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A Journal on Anesthesiology, Resuscitation, Analgesia and Intensive Care
Minerva Anestesiologica 2010 February;76(2):131-7
Thrombelastography in the surgical patient
Bischof D., Dalbert S., Zollinger A., Ganter M. T., Hofer C. K. ✉
Institute of Anesthesiology, University Hospital Zurich, Switzerland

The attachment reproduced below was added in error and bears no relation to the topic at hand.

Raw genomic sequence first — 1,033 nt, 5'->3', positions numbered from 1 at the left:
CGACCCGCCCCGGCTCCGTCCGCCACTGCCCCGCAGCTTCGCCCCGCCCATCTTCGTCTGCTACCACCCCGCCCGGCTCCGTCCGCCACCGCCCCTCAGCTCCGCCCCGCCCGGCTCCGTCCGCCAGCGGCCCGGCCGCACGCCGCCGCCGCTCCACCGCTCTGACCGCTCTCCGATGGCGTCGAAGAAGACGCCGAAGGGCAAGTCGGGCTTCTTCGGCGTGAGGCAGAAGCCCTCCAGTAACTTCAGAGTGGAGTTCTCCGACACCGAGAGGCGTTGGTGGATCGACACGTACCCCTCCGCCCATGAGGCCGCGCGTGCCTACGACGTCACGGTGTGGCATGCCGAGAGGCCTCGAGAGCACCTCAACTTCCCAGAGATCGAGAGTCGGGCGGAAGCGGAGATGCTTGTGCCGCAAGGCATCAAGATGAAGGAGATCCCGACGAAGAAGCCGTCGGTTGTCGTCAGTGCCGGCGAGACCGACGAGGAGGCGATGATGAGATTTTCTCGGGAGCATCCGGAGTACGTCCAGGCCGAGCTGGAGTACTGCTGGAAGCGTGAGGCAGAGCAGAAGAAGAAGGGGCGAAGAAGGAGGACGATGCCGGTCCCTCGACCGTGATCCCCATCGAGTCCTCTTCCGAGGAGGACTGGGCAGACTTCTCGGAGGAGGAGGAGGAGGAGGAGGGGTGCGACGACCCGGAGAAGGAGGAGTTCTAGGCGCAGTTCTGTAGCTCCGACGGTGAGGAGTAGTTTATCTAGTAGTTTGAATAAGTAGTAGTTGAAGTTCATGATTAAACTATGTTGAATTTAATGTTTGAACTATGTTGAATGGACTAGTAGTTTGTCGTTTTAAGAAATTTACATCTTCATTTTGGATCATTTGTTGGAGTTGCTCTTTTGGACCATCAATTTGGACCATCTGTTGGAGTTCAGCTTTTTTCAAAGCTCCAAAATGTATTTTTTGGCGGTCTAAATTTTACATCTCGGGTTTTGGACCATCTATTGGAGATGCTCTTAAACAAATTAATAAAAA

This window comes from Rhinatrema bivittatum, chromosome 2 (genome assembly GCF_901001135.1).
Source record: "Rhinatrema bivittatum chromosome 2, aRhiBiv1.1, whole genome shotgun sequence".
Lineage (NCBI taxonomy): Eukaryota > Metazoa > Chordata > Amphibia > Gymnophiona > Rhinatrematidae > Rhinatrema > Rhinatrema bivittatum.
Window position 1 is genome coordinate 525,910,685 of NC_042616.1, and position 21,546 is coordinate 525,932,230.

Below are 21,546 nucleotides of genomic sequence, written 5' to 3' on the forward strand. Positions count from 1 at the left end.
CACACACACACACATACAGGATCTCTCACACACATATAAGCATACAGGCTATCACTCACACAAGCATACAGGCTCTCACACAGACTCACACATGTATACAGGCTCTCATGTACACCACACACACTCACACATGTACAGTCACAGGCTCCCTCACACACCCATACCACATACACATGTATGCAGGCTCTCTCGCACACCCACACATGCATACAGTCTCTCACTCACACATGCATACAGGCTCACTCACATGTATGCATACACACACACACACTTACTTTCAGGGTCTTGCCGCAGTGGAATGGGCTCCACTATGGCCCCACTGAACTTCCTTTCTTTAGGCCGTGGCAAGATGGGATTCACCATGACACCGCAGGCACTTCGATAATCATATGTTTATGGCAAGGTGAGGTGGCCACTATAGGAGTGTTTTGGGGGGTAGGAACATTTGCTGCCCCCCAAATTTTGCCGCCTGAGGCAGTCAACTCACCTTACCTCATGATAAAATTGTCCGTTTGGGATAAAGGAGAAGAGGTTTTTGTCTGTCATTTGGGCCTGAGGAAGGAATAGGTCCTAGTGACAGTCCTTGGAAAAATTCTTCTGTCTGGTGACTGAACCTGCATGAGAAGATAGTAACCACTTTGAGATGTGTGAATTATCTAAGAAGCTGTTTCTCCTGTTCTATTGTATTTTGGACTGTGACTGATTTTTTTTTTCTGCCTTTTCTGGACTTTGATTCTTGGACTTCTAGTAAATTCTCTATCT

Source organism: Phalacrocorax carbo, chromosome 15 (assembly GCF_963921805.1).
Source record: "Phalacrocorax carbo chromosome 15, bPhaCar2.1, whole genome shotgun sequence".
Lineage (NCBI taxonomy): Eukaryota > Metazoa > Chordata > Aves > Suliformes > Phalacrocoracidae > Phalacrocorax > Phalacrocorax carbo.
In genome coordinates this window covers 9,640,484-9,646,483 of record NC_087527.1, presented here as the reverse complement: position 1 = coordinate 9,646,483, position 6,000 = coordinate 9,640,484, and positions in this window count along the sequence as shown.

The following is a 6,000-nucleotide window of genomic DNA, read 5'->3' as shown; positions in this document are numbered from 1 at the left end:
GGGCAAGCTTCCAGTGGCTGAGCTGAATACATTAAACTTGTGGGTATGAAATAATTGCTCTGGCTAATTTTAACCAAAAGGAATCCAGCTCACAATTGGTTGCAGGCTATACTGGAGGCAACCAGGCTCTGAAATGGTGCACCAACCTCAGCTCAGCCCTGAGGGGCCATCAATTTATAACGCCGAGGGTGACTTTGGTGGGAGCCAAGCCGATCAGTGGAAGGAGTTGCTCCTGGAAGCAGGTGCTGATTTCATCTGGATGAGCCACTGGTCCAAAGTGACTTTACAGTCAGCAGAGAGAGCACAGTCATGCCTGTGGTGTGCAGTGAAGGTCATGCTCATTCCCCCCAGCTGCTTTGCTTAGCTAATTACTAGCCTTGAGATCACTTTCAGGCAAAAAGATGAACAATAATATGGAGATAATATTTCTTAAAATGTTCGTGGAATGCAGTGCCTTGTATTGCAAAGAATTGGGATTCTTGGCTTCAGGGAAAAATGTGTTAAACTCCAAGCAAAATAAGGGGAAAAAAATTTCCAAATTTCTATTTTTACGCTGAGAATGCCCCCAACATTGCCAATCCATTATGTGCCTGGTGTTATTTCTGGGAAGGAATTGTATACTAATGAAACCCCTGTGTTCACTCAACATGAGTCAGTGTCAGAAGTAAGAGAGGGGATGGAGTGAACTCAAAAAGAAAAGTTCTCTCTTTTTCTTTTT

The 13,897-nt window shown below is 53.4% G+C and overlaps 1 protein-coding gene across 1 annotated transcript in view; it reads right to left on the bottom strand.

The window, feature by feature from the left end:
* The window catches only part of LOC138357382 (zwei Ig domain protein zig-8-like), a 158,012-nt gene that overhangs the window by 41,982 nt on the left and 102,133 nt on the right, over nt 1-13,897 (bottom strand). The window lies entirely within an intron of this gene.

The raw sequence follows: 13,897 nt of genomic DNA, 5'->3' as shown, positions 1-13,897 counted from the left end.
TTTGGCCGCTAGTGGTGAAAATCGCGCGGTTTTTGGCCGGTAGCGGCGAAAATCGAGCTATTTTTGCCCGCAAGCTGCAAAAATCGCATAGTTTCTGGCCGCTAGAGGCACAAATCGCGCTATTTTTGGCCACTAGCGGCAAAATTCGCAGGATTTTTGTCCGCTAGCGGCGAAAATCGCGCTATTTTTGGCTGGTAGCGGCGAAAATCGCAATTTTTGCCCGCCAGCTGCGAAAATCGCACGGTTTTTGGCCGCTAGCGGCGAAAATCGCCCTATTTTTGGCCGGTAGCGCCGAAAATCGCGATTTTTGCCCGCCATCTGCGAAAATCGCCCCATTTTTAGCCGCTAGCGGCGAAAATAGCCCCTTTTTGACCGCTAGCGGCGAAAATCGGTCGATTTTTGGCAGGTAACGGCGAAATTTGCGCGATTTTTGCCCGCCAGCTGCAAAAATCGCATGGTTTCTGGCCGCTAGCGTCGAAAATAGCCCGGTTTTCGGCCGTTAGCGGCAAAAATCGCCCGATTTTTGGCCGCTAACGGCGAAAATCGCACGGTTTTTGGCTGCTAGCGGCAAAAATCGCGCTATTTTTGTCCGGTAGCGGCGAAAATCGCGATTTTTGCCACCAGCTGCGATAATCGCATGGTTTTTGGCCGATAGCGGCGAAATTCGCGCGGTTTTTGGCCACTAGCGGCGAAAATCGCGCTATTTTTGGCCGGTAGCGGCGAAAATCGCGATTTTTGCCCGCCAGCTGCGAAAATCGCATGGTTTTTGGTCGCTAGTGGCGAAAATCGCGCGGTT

Coagulopathy in surgical patients is an important factor in triggering major perioperative complications, i.e., intra- or postoperative bleeding and thrombo-embolic events associated with an increased mortality and morbidity. Different methods exist to assess the coagulation status of patients before, during and after surgery. Routine coagulation tests have long been considered to be the clinical standard. However, these tests have considerable limitations. Information regarding the kinetics of clot formation, clot strength, interaction of the coagulation components, platelet function and fibrinolysis is not available. Moreover, there is an important delay in obtaining test results. In contrast, thrombelastography and thrombelastometry, which both measure the visco-elastic properties of whole blood, allow the dynamic assessment of a developing clot, from fibrin formation to clot strengthening and clot lysis. Both techniques are increasingly being used in daily clinical practice in order to detect perioperative coagulopathy and to guide predominantly pro-coagulant therapy in different settings. This article provides an overview of both techniques, thrombelastography (TEG®) and thrombelastometry (ROTEM®), and their field of perioperative application considering of recently published data.